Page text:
Tsunamis of overseas product and wannabe American music stations are the death of many musicians. The only one that seems to have escaped the clutches of our local scene was Saron Gas but they were made to change their name to Seether (even the singer had to Americanise his name).
You may yell Trevor Rabin (Yes) but he left as an individual and never looked back. As did producers Mutt Lunge (Def Leppard, Bryan Adams) and Kevin Shirley (Iron Maiden, Dream Theater).
South Africa, for all it’s creative rock and metal diversity, seems internationally abandoned.
So bands die, some reincarnated in new form only to die again. That’s why it’s incredibly rare to find those who survived not on riches (hell, not even as a career) but on sheer passion and tenacity.
DEITY’S MUSE is that rare breed. Having shared the club and festival stage with the likes of Rise Against, Bring Me The Horizon, and Unearth, they’ve plugged on and on. With 3 albums and and 2 EPs witnessing their 16-year ‘living’ status, DEITY’S MUSE deserves attention.
On March 1, they land their first release in 6 years. They made me feel special by allowing me to download it early. It’s called Convergence. It’s mixed and mastered by Clint Vincent. He’s a producer at Vin James Music and well-known in Australia as the guitarist for Dead Letter Circus band. The cool cover design is by Chris Valentine.
Notably, there’s change.The band may still be recognisable as themselves, particularly because of their drawlishly strong vocals but the structure of many songs is different. There’s some of their previous groove metal but when you throw in alternate rock and touches of prog, they’re harder to define. All you have to do is compare my favourite tracks to get what i’m saying:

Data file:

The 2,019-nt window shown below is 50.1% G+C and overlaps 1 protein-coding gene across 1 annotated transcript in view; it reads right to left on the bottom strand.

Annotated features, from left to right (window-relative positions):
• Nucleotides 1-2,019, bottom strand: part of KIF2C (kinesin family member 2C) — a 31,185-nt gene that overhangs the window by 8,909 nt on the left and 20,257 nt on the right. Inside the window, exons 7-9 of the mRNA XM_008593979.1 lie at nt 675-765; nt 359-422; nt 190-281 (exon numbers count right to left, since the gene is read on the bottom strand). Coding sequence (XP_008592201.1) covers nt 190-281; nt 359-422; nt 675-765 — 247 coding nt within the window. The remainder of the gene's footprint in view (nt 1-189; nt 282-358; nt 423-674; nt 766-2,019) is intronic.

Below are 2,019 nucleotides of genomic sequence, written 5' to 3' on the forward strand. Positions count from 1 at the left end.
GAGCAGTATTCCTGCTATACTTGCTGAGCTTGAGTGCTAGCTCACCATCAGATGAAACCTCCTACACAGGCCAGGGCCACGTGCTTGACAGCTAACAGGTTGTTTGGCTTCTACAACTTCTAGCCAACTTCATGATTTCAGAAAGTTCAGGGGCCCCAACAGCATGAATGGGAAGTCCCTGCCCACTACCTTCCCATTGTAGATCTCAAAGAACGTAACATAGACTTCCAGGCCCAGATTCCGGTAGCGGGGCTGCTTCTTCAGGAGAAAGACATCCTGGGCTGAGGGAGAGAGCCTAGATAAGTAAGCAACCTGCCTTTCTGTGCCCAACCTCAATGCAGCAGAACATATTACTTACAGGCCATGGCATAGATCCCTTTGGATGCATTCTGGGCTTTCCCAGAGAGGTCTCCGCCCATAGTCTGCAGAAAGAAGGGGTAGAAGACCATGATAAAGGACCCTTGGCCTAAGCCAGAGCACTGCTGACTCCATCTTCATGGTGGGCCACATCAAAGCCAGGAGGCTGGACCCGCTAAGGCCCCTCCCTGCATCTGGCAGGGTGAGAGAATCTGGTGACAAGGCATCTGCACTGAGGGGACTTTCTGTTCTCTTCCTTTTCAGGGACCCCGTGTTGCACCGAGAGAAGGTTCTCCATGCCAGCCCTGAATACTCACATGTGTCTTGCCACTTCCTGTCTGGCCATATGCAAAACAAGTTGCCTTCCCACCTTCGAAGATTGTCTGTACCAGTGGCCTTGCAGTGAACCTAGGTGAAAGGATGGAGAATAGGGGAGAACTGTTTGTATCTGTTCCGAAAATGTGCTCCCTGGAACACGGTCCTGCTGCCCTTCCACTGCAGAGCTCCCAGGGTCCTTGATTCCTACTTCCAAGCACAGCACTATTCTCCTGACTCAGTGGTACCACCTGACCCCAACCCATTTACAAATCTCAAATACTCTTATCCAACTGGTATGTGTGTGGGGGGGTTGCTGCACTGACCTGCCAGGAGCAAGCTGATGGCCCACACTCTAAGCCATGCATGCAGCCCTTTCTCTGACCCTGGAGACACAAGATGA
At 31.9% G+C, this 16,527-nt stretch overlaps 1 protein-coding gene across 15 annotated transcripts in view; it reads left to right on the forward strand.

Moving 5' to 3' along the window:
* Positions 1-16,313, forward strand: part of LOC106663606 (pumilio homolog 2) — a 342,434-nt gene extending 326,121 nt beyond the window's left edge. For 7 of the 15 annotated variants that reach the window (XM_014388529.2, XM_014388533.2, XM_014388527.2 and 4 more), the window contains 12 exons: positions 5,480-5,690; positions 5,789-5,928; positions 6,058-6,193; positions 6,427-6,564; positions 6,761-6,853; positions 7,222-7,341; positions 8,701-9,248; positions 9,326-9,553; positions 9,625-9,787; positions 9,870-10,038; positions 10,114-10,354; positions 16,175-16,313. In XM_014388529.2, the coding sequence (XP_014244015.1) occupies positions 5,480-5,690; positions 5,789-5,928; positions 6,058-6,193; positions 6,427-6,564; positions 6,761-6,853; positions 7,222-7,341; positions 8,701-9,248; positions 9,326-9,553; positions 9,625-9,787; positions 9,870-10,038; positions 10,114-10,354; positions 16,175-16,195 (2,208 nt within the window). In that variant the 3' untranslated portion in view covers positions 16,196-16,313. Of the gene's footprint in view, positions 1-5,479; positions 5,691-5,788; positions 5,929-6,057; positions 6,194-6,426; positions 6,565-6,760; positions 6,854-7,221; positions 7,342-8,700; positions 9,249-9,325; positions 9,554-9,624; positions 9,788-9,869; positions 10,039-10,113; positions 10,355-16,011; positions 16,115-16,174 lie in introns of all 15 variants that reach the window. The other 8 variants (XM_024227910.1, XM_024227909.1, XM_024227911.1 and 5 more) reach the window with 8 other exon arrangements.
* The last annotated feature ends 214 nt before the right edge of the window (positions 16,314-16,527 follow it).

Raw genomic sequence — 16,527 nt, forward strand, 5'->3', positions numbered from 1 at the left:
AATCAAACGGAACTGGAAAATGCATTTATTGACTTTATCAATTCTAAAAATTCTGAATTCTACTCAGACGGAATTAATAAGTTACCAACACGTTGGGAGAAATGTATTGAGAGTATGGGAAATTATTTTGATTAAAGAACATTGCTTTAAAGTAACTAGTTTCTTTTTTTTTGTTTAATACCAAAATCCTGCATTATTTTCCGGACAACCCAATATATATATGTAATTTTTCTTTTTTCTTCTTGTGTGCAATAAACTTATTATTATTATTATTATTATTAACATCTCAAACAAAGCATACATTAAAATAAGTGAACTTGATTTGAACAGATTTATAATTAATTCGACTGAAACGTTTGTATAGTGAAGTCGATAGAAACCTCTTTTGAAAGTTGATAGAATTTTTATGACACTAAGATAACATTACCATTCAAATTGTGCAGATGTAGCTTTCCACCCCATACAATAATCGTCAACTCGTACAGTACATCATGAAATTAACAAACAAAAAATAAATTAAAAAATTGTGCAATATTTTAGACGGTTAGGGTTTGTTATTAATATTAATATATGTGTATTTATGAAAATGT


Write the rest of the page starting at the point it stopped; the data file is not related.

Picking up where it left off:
‘Satelites’ is melody driven whilst ‘I’m the Observor’ chugs powerfully. ‘Ascendence’ carries the most appropriate name not only because of its intelligence design but because it’s my standout – i’m hoping the whole next album heads in that direction -> convergence -> ascendance -> Evolved (i’m one of those ‘kind’ reviewers who chooses album names – he he).
Overall, they’re not as heavy as before but the main difference is patience. Convergence is more a journey and a mood than instant gratification. It’s a sign that the band have matured, gotten wiser. It’ll please the fans that have grown up with them whilst hopefully reaching a new market that’s reflectively album driven as opposed to junkies on singles.
The band are:
Wayne Boucher (vocals/guitar)
Sashan Pillay (drums)
Alvin Boucher (bass/backing vocals)
Yokim Pillay (guitar)
Make your weekend a louder one by discovering DEITY’S MUSE. Listen to some of their kickarse music below and sign-up to their newsletter at www.DeitysMuse.com. You can also find them on Facebook, YouTube and Bandcamp. Dig into more of their music on this website – The Eyes Don’t See What the Heart Bleeds and New Trends in Slavery.